Three-fold change of Pronkin piece in proof games

29 Apr. 2021 | by Peter Wong

In December of 2019, after taking a long break from composing proof games, I attempted a challenging task in that genre that elaborates on what’s called the Pronkin theme. In this paradoxical idea, at the final position of a proof game, a piece seemingly on its home square turns out to be a promoted unit, replacing the original piece that was captured at some point. A game may contain multiple instances of such deceptive play, with four Pronkin impostors being the most that have been achieved (see a great example in the Walkabout of 30 Aug. 2014). Another way to intensify the theme involves setting up more than one solution (or twins), where each part requires a different home-square unit to be the impostor. Since multi-phase proof games are not simple to construct even with basic themes, those that demonstrate this type of changed Pronkin piece are uncommon and normally two-part affairs. Take for example the eponymous first-prize winner (No.141) by Dmitry Pronkin himself. I wondered if it was possible to extend this idea to three phases, showing a different type of promoted piece each time. And indeed, what about four phases – wouldn’t it be great to combine a four-fold change of Pronkin with the Allumwandlung theme!?

Online problem databases provide an invaluable resource for uncovering what has been accomplished in various fields, and the Chess Problem Database Server (PDB) seems the most comprehensive for proof games. A search on that site reveals but a single case of a triple Pronkin change, composed by Michel Caillaud some twenty years ago. Should I then try to make a four-phase rendition that incorporates an AUW? Well, I thought, if such a task is really possible, then a three-phase version should be relatively easy to achieve, and I should aim for a sound setting of the latter first. So I began to construct such a problem, making sure to use a combination of thematic pieces different from Caillaud’s. As it turned out, I was sorely mistaken about how this could be “easy” in any sense of the word. I spent a whole two weeks on the task, practically full-time, obsessively churning out versions that Euclide (the proof-game solving program) would then demolish in seconds. But persistence paid off and a correct setting eventually emerged. Shown below are Caillaud’s problem and mine, and they make an interesting comparison.

Michel Caillaud
StrateGems 1998, 3rd Prize

Proof game in 11
Twin (b) Pd7 to d6, (c) Pd7 to d5

(a) 1.d3 a5 2.Be3 a4 3.Bb6 a3 4.e3 axb2 5.a4 Ra5 6.Ra3 Rf5 7.Rc3 Rf3 8.Sa3 b1=R 9.Ke2 Rb5 10.Kxf3 Ra5 11.Kg3 Ra8.
(b) 1.d3 a5 2.Be3 a4 3.Bb6 a3 4.e3 axb2 5.a4 d6 6.Ra3 Bg4 7.Rc3 Be2 8.Sa3 b1=B 9.Kxe2 Ba2 10.Kf3 Be6 11.Kg3 Bc8.
(c) 1.d3 a5 2.Be3 a4 3.Bb6 a3 4.e3 axb2 5.a4 d5 6.Ra3 Qd6 7.Rc3 Qa3 8.Sxa3 b1=Q 9.Ke2 Qb5 10.Kf3 Qd7 11.Kg3 Qd8.

Peter Wong
The Problemist 2020

Proof game in 18½
Twin (b) Pa2 to a4, (c) Pc2 to c5

(a) 1.Sc3 h5 2.Se4 h4 3.Sg3 hxg3 4.b4 Rh3 5.gxh3 g2 6.Bb2 gxh1=B 7.Bf6 exf6 8.b5 Ba3 9.Bg2 Ke7 10.Bxb7 Kd6 11.Bd5 Se7 12.Be6 dxe6 13.b6 Bd7 14.b7 Be8 15.bxa8=S Sd7 16.Sb6 Ba8 17.Sa4 Sd5 18.Sc3 Qe7 19.Sb1.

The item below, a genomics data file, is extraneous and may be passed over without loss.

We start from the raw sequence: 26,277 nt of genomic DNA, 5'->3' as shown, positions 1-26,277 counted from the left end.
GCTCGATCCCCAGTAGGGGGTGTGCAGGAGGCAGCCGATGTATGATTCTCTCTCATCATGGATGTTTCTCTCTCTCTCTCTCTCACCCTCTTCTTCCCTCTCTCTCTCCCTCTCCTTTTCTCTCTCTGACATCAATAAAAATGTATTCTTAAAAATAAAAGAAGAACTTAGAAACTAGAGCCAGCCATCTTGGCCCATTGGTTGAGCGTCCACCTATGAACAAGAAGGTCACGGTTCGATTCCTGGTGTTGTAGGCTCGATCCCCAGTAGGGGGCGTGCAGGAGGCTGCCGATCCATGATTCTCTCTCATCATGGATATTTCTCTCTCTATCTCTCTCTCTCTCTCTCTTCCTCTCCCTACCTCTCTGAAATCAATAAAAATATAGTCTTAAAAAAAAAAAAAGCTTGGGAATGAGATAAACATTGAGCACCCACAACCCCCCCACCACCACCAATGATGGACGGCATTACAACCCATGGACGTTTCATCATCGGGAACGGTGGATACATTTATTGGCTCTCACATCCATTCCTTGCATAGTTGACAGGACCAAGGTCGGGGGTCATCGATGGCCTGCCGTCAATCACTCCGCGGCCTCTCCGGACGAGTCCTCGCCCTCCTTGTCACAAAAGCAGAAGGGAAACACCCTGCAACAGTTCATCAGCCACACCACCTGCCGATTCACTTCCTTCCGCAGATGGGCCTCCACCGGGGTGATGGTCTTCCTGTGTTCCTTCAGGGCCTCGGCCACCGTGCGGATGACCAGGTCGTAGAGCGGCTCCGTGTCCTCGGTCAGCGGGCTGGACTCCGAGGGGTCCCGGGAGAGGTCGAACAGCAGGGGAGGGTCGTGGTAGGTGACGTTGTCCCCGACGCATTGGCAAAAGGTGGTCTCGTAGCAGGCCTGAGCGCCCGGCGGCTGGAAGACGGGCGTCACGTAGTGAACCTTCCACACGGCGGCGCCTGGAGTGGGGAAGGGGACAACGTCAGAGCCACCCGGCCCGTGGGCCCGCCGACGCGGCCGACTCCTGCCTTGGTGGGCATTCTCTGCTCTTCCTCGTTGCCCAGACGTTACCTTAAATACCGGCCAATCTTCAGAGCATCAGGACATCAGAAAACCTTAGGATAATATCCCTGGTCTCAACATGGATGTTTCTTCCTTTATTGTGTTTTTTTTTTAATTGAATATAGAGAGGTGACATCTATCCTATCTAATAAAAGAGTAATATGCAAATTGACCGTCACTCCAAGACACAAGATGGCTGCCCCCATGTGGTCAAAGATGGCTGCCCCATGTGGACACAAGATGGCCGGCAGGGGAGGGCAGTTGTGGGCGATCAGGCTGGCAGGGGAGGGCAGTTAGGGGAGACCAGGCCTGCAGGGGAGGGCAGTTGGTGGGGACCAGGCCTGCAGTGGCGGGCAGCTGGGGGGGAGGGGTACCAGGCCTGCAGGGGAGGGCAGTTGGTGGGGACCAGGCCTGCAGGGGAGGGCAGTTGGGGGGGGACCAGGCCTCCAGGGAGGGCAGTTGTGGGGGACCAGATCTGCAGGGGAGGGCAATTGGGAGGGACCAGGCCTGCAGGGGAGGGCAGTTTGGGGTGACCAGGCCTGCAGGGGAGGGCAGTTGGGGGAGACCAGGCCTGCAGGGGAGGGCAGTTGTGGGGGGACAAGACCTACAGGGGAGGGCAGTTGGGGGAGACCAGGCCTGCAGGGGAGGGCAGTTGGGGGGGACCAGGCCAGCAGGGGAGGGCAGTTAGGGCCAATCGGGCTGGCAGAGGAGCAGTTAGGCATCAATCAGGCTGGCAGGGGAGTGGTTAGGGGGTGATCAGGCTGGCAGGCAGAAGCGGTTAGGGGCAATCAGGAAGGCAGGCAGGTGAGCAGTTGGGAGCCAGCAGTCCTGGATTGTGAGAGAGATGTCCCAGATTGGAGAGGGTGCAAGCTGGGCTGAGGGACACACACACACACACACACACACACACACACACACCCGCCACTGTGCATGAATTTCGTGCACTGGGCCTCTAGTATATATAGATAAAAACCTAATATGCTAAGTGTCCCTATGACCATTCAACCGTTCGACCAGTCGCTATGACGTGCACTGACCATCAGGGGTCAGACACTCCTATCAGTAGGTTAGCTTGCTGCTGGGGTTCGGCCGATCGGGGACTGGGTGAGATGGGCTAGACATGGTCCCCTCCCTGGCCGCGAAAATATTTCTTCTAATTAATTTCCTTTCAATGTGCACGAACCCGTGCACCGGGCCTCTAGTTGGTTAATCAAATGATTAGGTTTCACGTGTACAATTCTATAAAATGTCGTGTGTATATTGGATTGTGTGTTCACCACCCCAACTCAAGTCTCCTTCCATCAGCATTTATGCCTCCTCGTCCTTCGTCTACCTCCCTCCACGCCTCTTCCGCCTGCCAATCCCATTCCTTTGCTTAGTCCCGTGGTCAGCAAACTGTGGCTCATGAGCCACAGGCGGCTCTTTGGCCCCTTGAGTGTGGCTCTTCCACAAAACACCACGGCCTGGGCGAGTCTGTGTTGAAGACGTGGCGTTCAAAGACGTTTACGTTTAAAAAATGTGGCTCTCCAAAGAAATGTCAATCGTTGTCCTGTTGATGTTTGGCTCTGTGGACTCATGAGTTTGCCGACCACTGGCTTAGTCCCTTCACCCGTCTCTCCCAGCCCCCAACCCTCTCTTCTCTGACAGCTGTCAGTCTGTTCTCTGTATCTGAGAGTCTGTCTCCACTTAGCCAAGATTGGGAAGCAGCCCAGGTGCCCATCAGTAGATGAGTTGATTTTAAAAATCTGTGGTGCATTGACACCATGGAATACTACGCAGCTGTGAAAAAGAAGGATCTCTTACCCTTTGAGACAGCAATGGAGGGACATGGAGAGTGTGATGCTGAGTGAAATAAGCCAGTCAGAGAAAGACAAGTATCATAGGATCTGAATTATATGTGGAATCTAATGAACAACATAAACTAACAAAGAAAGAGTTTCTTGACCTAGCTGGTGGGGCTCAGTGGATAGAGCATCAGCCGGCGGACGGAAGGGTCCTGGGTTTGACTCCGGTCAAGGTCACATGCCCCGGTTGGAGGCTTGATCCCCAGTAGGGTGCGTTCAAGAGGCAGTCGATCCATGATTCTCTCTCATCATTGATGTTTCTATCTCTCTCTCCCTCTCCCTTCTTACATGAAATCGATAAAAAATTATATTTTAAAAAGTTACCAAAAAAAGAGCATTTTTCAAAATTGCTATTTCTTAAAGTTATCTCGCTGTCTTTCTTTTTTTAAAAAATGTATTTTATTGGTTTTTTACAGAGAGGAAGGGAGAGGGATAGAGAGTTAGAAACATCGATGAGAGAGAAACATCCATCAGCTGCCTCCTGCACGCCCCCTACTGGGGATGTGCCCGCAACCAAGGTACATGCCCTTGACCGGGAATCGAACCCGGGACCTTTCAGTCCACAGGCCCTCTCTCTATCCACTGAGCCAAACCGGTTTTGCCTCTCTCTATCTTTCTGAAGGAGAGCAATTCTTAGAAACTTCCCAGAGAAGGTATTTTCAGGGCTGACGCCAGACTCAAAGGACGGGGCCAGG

(b) 1.a4 h5 2.Ra3 h4 3.Rg3 hxg3 4.b4 Rh3 5.gxh3 g2 6.Bb2 gxh1=B 7.Bf6 exf6 8.b5 Ba3 9.Bg2 Ke7 10.Bxb7 Kd6 11.Bd5 Se7 12.Be6 dxe6 13.b6 Bd7 14.b7 Be8 15.bxa8=R Sd7 16.Rb8 Ba8 17.Rb2 Sd5 18.Ra2 Qe7 19.Ra1.
(c) 1.c4 h5 2.Qb3 h4 3.Qg3 hxg3 4.b4 Rh3 5.gxh3 g2 6.Bb2 gxh1=B 7.Bf6 exf6 8.b5 Ba3 9.Bg2 Ke7 10.Bxb7 Kd6 11.Bd5 Se7 12.Be6 dxe6 13.b6 Bd7 14.b7 Be8 15.bxa8=Q Sd7 16.Qb8 Ba8 17.Qb3 Sd5 18.Qd1 Qe7 19.c5+.

The Pronkin pieces in Caillaud’s position are the c8-bishop, a8-rook, and d8-queen, while in mine they are the b1-knight, a1-rook, and d1-queen. The French GM executes the theme with impeccable economy, both in terms of the game length and the minimal captures required. As I wrote to the retro sub-editor of The Problemist: “The really striking thing about Caillaud’s is that the thematic pieces are captured on different squares, whereas mine is typical for a Pronkin change and they are captured on the same square, though this square is also hidden (not a visible pawn capture). Mine has the advantage of the three phases starting with different moves. The AUW is another plus! What makes the task so frustratingly difficult is the need to fix a single path of each thematic piece as it returns to its home square. Because of this, I view the obtrusive a8-bishop as the “unsung hero” of the problem – not only does it complete the AUW, but its corner-to-corner move rules out 16.Qb7? [and 16.Qe4/Qf3?] to force 16.Qb8!”

And the proposed four-phase, genuine synthesis of the Pronkin theme and AUW? In theory such a proof game may well exist; even in my three-phase problem, one can envisage a fourth part with a thematic c1-bishop, commencing with 1.d3 h5 2.Bf4 h4 3.Bg3 hxg3 to fit the scheme. In practice, however, I’ve become a bit sceptical about the feasibility of the task. Given little certainty of success, I’m not prepared to spend, say, a month full-time on the project! That said, there’s scope in this area of changed Pronkins for problemists to explore, relating to other unrealised but more manageable tasks. For instance, a triple change of Pronkin similar to the above problems, but with another combination of thematic pieces: knight/bishop/rook and knight/bishop/queen. Or a four-fold Pronkin change that doesn’t incorporate an AUW because two of the promoted pieces are of the same type. Since it’s probably the most straightforward to implement a Pronkin with a rook, a quadruplet setting that involves a pair of them would be more viable, and still a record.